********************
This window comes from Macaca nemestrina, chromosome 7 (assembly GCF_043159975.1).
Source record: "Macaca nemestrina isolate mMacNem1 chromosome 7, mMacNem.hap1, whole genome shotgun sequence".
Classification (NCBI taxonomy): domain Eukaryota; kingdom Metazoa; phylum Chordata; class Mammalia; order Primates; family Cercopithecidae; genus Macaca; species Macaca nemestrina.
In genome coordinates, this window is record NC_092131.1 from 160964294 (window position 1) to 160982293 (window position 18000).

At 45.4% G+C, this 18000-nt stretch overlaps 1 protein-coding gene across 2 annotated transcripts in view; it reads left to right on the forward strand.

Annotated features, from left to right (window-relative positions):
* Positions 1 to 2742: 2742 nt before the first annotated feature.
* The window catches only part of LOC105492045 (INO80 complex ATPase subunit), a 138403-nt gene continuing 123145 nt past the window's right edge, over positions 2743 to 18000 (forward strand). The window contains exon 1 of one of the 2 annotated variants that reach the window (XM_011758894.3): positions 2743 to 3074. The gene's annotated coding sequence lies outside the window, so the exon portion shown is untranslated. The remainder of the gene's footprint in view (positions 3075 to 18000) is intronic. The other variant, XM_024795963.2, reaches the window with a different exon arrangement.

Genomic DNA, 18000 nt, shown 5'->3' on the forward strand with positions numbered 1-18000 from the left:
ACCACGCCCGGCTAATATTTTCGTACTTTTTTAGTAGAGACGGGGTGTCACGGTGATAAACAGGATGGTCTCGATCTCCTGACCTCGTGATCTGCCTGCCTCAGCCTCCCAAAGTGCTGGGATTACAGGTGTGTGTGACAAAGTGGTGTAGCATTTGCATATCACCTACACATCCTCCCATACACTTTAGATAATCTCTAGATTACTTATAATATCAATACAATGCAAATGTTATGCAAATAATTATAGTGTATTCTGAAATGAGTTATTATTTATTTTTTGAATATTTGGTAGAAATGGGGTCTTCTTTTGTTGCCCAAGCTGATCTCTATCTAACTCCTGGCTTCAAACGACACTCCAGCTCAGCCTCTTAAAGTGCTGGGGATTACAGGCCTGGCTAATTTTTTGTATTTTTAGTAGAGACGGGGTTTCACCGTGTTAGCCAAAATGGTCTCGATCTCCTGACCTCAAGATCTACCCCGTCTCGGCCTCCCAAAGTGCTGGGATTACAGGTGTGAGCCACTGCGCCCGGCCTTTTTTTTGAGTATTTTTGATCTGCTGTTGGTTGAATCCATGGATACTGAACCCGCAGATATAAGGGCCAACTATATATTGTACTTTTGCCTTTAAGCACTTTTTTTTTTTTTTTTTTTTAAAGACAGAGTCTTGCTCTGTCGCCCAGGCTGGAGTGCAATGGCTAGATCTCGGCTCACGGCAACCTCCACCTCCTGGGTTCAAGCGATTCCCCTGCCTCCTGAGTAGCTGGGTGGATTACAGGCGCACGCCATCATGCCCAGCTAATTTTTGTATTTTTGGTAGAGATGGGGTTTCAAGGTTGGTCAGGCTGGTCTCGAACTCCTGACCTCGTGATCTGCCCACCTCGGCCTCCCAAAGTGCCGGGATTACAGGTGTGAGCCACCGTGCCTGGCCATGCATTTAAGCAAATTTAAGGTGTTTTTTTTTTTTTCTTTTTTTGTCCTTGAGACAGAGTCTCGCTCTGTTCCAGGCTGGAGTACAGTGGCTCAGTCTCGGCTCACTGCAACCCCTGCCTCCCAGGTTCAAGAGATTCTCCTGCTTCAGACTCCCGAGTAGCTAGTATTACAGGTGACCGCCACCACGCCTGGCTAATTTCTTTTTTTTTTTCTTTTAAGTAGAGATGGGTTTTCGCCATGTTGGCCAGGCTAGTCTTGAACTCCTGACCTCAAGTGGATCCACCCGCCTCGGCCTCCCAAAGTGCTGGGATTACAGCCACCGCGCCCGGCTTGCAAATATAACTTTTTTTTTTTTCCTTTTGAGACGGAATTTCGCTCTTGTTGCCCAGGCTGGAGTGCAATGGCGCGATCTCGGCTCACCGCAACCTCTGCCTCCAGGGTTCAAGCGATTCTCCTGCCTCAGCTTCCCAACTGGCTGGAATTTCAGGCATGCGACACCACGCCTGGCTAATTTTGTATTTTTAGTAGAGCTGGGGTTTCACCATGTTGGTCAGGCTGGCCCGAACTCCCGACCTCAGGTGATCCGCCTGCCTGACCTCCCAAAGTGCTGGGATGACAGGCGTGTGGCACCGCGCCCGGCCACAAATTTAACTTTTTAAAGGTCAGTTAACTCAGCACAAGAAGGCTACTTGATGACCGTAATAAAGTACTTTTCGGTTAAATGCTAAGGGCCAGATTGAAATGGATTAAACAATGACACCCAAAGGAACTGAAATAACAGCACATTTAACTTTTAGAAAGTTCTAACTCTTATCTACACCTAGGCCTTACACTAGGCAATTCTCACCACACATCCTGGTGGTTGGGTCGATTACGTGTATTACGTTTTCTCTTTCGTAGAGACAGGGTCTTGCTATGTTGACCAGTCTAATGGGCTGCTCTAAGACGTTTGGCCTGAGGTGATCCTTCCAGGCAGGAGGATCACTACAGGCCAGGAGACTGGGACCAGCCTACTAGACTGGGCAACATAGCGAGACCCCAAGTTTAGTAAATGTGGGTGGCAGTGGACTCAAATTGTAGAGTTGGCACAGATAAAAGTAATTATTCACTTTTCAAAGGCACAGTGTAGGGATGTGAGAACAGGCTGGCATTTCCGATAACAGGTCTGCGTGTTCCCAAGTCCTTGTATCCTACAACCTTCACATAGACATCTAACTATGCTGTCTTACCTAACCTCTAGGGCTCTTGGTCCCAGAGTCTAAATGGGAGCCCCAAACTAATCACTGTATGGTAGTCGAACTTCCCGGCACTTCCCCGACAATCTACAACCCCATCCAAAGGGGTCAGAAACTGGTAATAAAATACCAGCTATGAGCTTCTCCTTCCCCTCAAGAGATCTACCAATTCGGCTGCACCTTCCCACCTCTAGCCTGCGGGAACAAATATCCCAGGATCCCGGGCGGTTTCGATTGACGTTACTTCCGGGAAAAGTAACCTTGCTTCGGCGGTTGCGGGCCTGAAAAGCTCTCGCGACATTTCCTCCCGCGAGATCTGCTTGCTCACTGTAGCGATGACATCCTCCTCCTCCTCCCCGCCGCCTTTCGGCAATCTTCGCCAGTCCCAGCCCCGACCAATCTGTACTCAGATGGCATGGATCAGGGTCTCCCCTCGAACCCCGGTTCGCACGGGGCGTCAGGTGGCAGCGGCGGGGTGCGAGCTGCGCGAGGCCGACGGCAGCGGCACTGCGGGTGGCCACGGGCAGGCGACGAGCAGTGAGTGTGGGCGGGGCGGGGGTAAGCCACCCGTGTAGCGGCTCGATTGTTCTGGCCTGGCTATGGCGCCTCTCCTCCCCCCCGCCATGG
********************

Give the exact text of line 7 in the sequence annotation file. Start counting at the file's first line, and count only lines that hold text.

* Positions 1 to 2742: 2742 nt before the first annotated feature.